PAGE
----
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United States ex rel Centeno v. Hardy

July 20, 2010

UNITED STATES EX REL. CENTENO
v.
HARDY



Name of Assigned Judge Blanche M. Manning Sitting Judge if Other or Magistrate Judge than Assigned Judge

DOCKET ENTRY TEXT:

The respondent's motion to dismiss [#11] is granted, Mr. Centeno's § 2254 petition [#1] is denied, and the court declines to issue a certificate of appealability. The clerk is directed to issue a Rule 58 judgment and terminate this case from the docket.

#[ For further details see text below.]

STATEMENT

Melvin Centeno's pro se petition for a writ of habeas corpus pursuant to 28 U.S.C. § 2254 and the respondent's motion to dismiss based on the statute of limitations are before the court.

Background

Mr. Centeno was charged with murder and armed robbery, and after a jury trial, was convicted on both counts and sentenced to a term of life imprisonment for murder and a concurrent term of thirty years of imprisonment for armed robbery. The Illinois Supreme Court affirmed his convictions and sentence, and the Illinois Supreme Court denied Mr. Centeno's petition for leave to appeal (PLA) on January 24, 2007. Mr. Centeno did not file a petition for a writ of certiorari with the United States Supreme Court.

The earliest possible date for Mr. Centeno to have filed his petition for state post-conviction relief is December 21, 2007 (the date provided by Mr. Centeno in his federal habeas petition), although the state court docket indicates he filed his state post-conviction petition on January 10, 2008. The trial court denied relief, and the appellate court affirmed on September 25, 2009. Mr. Centeno asserts that he filed a PLA in "December 2009" but the respondent indicates that the Illinois Supreme Court records do not reflect that Mr. Centeno ever filed a PLA in his state post-conviction proceedings.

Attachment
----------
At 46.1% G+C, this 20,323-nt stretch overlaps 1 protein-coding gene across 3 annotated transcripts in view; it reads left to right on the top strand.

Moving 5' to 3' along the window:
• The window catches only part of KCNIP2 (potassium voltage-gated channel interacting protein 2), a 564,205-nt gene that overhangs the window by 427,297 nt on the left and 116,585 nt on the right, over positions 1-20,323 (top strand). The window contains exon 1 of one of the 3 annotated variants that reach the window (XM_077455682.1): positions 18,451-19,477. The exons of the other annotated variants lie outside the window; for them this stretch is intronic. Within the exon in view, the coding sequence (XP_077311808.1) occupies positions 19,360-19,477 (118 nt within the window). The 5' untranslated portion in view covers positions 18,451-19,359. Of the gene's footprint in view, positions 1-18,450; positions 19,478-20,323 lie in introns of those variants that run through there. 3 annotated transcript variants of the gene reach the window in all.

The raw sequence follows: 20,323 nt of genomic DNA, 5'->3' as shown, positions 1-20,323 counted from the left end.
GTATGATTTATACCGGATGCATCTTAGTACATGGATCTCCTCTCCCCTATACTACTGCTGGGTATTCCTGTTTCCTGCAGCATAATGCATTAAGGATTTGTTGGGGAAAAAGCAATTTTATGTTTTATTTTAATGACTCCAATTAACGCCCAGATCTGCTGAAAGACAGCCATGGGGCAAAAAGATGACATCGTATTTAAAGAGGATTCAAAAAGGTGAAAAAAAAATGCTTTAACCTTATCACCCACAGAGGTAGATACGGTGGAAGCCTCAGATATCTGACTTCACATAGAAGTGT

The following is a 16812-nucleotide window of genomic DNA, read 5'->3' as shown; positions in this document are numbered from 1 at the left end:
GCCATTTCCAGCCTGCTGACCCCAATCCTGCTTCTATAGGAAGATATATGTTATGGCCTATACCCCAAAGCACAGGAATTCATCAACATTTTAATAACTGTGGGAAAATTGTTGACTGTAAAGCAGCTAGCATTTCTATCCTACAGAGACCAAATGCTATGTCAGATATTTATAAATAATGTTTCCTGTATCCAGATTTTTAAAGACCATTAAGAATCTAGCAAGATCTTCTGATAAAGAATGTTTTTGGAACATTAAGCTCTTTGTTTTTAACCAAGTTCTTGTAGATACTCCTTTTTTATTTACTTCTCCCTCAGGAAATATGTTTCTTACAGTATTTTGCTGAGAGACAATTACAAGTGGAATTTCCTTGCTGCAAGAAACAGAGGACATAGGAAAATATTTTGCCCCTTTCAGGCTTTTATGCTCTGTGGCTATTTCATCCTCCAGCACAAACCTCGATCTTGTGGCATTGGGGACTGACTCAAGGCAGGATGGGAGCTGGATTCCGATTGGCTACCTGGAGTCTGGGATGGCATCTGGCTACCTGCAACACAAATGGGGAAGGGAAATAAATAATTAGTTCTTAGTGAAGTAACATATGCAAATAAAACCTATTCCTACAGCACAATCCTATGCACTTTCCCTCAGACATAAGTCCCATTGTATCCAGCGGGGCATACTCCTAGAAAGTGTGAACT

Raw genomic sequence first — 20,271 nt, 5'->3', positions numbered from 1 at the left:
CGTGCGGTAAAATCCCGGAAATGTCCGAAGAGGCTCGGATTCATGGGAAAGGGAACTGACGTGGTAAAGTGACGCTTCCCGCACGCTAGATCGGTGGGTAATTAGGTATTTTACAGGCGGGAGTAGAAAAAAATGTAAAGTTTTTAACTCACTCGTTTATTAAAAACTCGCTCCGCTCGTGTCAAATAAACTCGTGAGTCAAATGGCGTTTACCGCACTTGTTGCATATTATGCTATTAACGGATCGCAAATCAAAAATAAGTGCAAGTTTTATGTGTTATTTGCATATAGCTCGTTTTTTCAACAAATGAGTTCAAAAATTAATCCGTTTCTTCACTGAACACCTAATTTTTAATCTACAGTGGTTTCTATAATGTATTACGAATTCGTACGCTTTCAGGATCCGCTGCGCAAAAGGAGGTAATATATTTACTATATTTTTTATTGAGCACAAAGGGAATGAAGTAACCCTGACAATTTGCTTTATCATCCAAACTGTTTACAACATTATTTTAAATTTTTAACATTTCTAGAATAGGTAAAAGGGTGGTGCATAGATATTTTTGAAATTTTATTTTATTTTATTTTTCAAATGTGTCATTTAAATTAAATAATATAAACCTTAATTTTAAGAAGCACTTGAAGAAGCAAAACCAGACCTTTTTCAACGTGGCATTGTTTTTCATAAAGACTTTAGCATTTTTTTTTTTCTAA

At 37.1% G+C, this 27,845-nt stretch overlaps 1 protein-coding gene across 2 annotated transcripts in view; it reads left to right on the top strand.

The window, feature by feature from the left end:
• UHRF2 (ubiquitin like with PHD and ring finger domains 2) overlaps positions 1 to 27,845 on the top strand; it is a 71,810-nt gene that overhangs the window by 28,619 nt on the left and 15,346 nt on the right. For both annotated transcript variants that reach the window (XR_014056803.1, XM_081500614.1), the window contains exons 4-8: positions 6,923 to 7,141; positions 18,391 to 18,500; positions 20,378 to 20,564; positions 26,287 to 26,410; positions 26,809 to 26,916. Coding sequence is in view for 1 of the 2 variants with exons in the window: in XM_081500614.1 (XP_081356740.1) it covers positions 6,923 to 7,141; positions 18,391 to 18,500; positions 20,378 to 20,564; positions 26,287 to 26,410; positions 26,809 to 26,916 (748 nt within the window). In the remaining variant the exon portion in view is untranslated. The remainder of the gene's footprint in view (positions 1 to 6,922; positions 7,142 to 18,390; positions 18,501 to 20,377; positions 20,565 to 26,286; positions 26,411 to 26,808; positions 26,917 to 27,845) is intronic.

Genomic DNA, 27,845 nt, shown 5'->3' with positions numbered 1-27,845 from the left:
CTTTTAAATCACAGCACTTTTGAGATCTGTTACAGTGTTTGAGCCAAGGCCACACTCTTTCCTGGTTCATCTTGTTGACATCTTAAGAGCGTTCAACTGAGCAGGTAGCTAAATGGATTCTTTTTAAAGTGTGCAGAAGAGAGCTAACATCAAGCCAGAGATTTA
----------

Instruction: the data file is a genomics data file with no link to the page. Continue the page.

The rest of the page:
Mr. Centeno mailed his § 2254 petition to this court on March 24, 2010.

Discussion

A one-year statute of limitations applies to petitions for a writ of habeas corpus. 28 U.S.C. § 2244(d). The statute of limitations begins to run when the latest of several events occur, including the one applicable here: the date on which the judgment became final by the conclusion of direct review or the expiration of the time for seeking such review. See 28 U.S.C. § 2244(d)(1)(A). As noted above, the Illinois Supreme Court denied Mr. Centeno's PLA in his direct appeal on January 24, 2007, and Mr. Centeno did not file a petition for a writ of certiorari with the United States Supreme Court. For statute of limitation purposes, if a habeas petitioner does not seek certiorari, his direct appeal concludes ninety days after the state court of last resort denies relief. See Anderson v. Litscher, 281 F.3d 672, 675 (7th Cir. 2000). Thus, the one-year statute of limitations would normally have begun to run ninety days after January 24, 2007, which is April 24, 2007.

However, under § 2244(d)(2), a properly filed application for state post-conviction relief tolls the statute of limitations ( i.e., temporarily stops the statute of limitations clock). See 28 U.S.C. § 2244(d)(2); Pace v. DiGuglielmo, 544 U.S. 408, 410 (2005). The best case scenario date for Mr. Centeno to have filed his petition for state post-conviction relief is December 21, 2007. This is 240 days from April 24, 2007, which leaves Mr. Centeno with 125 days of his limitations period left.

The Illinois Appellate Court issued its decision on September 25, 2009. Mr. Centeno does not provide any evidence contradicting the state court docket, which indicates he did not file a PLA in his state collateral proceedings. The Seventh Circuit has not yet decided whether a state habeas petitioner is entitled to credit for the time in which he could have, but did not, file a PLA in state post-conviction proceedings. See Williams v. Buss, 538 F.3d 683, 685 (7th Cir. 2008) (declining to address whether the time in which an appeal can be filed with a state higher court tolls the statute of limitations if no such appeal is filed). The court will give Mr. Centeno the benefit of the doubt and assume that his state post-conviction proceedings terminated upon the expiration of the 35-day period in which he could have filed a PLA in the Illinois Supreme Court after the appellate court affirmed the dismissal of his post-conviction petition. See Ill. Sup.Ct. R. 315(b).

Forty-five days after September 25, 2009, is November 9, 2009. As noted above, Mr. Centeno had 125 days of the limitation period left after he finished his state direct proceedings. One-hundred-twenty days after November 9, 2009, is March 14, 2010. Mr. Centeno mailed his ยง 2254 petition on March 24, 2010. This means that even if the court gives Mr. Centeno every benefit of ...


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